Posted: 5:00 am Monday, August 1st, 2011
By Eliot Kleinberg
Posted 5 a.m. Aug. 1
August is here, and with four tropical storms, we’re already ahead of this point last year, which had generated only two named storms — although one, Alex, was a rare early-season hurricane.
But storm watchers know now is when the season really starts.
August, September and October have accounted for more than eight in 10 of the 600-plus hurricanes recorded since 1866.
Those three months account for about 95 percent of all “major” hurricanes, those with top sustained winds of at least 111 mph.
And the six weeks starting around mid-August have generated more than half of all recorded hurricanes.
The misleading calm during the first two months of hurricane season is a period forecasters sometimes call the “preseason.” It averages only one hurricane every other year. Forecasters worry that lulls people in strike zones.
The 2004 season had been only the third in 15 years in which no storm developed somewhere in the Atlantic basin before the end of July. But the tropics made up for lost time, generating 15 named storms — the historical average is about 10 — with Charley, Frances, Ivan and Jeanne slamming Florida between Aug. 13 and Sept. 25.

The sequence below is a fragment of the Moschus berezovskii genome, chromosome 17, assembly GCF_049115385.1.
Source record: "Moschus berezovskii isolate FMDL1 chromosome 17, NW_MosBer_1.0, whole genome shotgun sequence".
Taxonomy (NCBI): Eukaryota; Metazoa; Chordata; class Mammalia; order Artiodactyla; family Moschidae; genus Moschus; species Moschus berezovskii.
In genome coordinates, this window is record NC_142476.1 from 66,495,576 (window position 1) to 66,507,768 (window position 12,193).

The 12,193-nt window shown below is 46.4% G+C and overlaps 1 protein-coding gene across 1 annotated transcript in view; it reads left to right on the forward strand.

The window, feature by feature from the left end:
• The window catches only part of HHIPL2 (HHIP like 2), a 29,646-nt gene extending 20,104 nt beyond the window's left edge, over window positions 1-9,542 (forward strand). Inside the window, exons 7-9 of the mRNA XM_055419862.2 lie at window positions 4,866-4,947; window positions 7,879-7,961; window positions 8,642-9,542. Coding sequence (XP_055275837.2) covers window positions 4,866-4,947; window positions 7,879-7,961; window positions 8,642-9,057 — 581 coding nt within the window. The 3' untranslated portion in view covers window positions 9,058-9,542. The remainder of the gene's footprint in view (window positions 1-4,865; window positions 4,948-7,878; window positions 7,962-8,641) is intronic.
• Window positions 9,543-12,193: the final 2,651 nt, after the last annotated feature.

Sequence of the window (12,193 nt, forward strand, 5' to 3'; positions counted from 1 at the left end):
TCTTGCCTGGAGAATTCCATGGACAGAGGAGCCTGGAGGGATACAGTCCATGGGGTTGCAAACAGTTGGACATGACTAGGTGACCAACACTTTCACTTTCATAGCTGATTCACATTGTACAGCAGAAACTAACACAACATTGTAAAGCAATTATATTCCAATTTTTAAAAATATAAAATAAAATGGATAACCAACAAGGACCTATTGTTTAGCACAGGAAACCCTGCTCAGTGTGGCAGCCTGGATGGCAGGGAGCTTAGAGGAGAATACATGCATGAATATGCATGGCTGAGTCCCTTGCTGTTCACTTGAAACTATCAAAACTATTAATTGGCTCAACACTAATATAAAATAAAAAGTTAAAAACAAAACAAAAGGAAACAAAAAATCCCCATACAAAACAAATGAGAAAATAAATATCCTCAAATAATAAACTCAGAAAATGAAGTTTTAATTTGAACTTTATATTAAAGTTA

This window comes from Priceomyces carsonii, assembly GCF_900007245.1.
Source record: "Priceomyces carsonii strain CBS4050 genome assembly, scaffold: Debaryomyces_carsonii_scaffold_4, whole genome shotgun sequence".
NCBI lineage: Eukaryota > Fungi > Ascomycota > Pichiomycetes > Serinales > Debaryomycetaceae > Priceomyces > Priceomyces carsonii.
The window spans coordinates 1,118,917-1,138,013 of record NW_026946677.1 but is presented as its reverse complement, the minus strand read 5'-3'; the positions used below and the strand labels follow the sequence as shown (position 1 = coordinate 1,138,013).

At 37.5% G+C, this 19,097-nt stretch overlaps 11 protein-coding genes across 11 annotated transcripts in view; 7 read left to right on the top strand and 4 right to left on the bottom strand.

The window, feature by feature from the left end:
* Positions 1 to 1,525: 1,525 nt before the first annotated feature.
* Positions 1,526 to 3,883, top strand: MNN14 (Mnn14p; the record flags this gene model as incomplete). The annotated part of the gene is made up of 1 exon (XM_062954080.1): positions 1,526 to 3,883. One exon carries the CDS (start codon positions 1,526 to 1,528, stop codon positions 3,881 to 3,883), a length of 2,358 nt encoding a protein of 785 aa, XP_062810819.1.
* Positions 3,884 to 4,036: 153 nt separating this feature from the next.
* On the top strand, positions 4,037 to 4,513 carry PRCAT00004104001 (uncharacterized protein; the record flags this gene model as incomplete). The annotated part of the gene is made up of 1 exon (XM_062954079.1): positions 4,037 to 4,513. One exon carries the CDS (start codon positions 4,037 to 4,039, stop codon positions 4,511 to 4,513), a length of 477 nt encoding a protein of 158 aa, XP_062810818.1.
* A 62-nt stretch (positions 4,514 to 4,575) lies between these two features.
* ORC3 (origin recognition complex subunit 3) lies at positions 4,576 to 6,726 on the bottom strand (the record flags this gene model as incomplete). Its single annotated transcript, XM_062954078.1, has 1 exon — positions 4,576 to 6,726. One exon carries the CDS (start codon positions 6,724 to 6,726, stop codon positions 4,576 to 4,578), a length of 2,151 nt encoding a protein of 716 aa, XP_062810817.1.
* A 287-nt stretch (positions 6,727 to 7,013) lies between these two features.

The height of the season comes because storms feed on warm water, and water in the Caribbean Sea and Atlantic Ocean is at its warmest. Also, wind shear, the difference between high and low winds, which tends to “kneecap” storms, is at its weakest. And lower levels of the atmosphere are dripping with with moist air.
And, of course, while early-season storms are likely to form in the western Atlantic, Caribbean or Gulf of Mexico, now is when they start coming off the African coast and marching west, taking days to strengthen.
On Wednesday, the Colorado State University hurricane forecasting team will update its June prediction, which had called for 16 named storms, with nine becoming hurricanes and five of those becoming major storms.
And on Thursday, the National Oceanic and Atmospheric Administration is set to update its May prediction of 12 to 18 named storms, six to 10 hurricanes, and three to six major storms.
Forecasters never say how many storms, if any, will strike land, and while certain weather systems tend to steer storms away from, or into, the coast, they can move almost daily. So forecasters urge people to take the time to have supplies and a plan in place.